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That explains why there are a lot of eye care myths. Too see what I mean, here are some old beliefs you should discard.

Blind Item Old folks say sleeping with wet hair will make you blind. My mom has been telling me that since I was a kid. In all fairness to her, that can probably happen if you sleep on a bed of nails.

Food for the Eyes? Some people believe poor eyesight can be corrected by following certain diets or taking vitamin supplements. This is true only if your problem is caused by a vitamin deficiency. Vitamin A, for instance, is needed for night vision. This is a common problem in developing countries like the Philippines.

Rather than help you, too much vitamin A can cause blurred vision, itchy skin, loss of appetite, hair loss, joint pains and irregular menstruation. If you are short of vitamin A, then carrots would enable you to see better in dim light. Anti-Glaucoma Diet? Glaucoma is another eye disease which some quacks claim can be cured by a special diet.

This disorder is characterized by increased pressure in the eyeball and can lead to blindness. The exact cause of glaucoma is unknown but the acute form is common among the elderly who are farisighted. The condition also appears to run in families. Chronic glaucoma, on the other hand, may result from the use of corticosteroid eyedrops. Other risk factors are eye injuries and diabetes. To date, no diet has been found to prevent or treat the disease.

Following one may prevent you from getting the right treatment and can make things worse. It is important to understand that most glaucoma in Nigeria and other developing nations is triggered by years of severe malnutrition and malaria. There is no evidence that glaucoma in affluent nations has a nutritional basis, and those afflicted should not be tempted by articles in health food magazines to switch from their eyedrops or pills to nutritional supplements," warned nutritionist Kurt Butler and Dr.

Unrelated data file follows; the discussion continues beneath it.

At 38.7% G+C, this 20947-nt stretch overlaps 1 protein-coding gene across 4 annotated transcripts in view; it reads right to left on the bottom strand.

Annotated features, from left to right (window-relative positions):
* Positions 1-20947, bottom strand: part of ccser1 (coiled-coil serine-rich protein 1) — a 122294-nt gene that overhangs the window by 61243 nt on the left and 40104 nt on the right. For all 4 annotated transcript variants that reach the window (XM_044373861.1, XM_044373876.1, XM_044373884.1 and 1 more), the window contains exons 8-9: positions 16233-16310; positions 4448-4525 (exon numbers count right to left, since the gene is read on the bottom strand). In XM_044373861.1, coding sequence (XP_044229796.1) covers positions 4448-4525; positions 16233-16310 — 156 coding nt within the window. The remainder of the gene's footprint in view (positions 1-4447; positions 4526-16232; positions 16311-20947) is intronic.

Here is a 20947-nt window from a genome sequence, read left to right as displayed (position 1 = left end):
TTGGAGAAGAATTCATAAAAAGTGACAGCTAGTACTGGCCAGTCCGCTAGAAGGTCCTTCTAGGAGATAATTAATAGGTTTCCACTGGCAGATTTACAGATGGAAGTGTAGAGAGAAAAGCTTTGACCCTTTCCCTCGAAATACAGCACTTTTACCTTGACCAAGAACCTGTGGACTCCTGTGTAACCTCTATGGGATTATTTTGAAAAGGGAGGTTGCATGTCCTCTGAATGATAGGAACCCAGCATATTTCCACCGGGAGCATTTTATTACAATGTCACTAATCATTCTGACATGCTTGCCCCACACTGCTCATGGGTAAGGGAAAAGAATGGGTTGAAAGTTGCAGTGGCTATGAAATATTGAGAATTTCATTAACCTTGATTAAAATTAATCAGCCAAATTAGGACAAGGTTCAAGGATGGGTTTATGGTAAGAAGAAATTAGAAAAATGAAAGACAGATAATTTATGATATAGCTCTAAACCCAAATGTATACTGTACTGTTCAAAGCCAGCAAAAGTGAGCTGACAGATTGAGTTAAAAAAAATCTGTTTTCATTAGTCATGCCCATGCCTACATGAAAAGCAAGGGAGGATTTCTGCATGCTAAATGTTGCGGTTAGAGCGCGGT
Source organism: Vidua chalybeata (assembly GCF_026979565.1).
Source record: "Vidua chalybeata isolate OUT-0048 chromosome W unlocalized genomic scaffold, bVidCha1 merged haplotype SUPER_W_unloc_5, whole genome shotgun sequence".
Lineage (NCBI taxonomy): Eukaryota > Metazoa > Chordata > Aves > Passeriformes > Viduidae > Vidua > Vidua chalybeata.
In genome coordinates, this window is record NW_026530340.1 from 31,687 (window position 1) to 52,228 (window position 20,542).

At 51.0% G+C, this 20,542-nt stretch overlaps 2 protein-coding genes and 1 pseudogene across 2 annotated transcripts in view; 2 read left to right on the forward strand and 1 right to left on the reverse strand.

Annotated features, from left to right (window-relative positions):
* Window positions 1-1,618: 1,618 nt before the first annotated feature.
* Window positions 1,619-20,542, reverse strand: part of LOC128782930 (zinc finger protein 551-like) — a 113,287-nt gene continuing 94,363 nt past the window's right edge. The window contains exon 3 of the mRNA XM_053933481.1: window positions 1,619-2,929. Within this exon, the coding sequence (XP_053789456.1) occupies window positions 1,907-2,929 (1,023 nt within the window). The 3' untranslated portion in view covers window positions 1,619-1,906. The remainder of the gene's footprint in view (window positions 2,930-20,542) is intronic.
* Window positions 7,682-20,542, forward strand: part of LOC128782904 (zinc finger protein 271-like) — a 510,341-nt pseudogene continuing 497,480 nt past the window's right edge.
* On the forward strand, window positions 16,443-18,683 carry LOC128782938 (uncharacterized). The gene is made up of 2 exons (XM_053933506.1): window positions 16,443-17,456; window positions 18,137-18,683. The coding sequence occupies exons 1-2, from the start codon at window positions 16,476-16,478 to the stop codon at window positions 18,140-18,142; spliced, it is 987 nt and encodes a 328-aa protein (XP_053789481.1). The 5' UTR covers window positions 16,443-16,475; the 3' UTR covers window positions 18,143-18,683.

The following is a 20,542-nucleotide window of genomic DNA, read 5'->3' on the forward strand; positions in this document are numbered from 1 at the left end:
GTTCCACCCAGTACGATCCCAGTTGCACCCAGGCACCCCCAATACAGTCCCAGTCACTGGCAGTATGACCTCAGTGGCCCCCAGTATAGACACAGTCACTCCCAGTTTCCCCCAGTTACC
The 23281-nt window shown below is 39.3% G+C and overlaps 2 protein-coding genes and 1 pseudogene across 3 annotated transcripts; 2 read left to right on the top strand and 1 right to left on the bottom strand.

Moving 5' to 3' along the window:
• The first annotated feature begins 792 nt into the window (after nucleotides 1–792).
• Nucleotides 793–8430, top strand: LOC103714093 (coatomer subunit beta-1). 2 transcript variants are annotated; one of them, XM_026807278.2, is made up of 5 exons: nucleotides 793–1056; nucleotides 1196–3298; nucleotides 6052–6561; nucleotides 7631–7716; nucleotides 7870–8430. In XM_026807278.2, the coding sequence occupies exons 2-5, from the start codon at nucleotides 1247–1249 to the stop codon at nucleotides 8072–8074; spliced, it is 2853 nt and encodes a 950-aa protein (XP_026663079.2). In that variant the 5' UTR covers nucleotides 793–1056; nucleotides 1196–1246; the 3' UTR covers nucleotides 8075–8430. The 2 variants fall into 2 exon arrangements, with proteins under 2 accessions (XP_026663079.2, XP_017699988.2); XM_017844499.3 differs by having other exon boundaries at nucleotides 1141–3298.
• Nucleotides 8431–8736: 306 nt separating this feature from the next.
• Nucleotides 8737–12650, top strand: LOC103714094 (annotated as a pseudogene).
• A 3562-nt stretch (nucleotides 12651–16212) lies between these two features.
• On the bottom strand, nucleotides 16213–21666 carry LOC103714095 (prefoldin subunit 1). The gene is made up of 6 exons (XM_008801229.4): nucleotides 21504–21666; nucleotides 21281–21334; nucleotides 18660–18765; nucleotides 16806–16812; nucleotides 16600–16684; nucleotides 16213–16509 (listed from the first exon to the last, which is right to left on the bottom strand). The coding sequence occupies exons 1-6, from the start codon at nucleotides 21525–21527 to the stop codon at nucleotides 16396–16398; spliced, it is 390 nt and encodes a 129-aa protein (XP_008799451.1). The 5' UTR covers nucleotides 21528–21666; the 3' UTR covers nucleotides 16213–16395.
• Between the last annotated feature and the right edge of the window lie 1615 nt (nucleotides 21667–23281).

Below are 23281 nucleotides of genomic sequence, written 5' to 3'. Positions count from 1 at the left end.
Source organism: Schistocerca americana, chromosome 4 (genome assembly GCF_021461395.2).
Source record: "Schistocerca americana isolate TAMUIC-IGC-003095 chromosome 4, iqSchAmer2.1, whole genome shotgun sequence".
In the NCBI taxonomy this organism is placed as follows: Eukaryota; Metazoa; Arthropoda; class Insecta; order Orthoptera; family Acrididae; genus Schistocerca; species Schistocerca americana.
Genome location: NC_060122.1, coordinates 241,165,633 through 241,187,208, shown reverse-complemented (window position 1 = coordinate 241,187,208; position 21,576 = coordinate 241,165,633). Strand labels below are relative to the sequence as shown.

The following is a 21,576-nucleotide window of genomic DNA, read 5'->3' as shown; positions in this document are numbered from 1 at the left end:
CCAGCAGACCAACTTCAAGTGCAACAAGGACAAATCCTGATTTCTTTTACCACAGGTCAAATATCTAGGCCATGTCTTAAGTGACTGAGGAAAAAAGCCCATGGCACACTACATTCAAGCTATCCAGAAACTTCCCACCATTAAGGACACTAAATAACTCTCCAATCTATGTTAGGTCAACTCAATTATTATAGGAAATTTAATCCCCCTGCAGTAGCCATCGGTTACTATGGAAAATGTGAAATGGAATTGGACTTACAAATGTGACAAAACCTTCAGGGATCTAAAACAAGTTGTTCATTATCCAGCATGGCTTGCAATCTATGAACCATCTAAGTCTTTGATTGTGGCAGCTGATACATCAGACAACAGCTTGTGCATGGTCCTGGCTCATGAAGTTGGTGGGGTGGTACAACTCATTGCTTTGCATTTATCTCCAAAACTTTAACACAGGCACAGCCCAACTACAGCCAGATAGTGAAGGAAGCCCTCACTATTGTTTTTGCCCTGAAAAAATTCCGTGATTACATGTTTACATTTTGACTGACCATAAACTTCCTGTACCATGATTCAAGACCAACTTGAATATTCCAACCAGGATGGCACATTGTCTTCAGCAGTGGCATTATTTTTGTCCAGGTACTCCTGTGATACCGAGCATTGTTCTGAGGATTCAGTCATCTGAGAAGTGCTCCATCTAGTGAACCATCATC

Lynn Rayner of the John A. Crossed Signals If you cross your eyes often, will you become cross-eyed? Eugene R. Folk, former codirector of the Pediatric Ophthalmology Clinic at the University of Illinois said children who cross their eyes easily are less likely to have that problem.

Cross-eyes or strabismus is usually congenital present at birth or may be due to eye injuries. Either way, the tiny muscles that control eye movement are affected and one of the eyes becomes misaligned. The problem has to be corrected by prescription glasses or contact lenses. Eye exercises may help in simple cases but more severe forms require surgery. If the condition is ignored, the affected eye becomes blind. The images from two normally positioned eyes merge and form in the brain to give you one stereoscopic picture.

When the brain is presented with images in different fields, the result is double vision, and one of the images is suppressed. Unless the condition is corrected by special exercises or surgery, that portion of the brain that constantly suppresses an image will in time never be able to represent one properly," said Dr. Dim Fears Will reading in dim light harm your eyes? Of course not! This is another myth that refuses to die. Folk said the worst you can expect is a headache or nausea.

When these muscles are strained, they ache just like any other muscles. Sit up straight in bed or in an ordinary chair, and there will be no strain on the muscles and no ache," explained Carol Ann Rinzler in The Dictionary of Medical Folklore. None of the eye muscles, however, will be damaged that way.

TV or Not TV? How many times has your mother told you not to sit close to the TV set to avoid ruining your eyes? How many times were you told not to watch TV in the dark? Kids, he said, like to be as close to the set as possible but nothing bad will come out of this habit. Should you worry if the room is too dark? Not really. On the contrary, people with mild cataracts may even see better in dim light.

But this can cause eyestrain. To remedy this, simply adjust the set to get a better picture. As long as you do that, you will not harm your eyes," Rosenfeld added.


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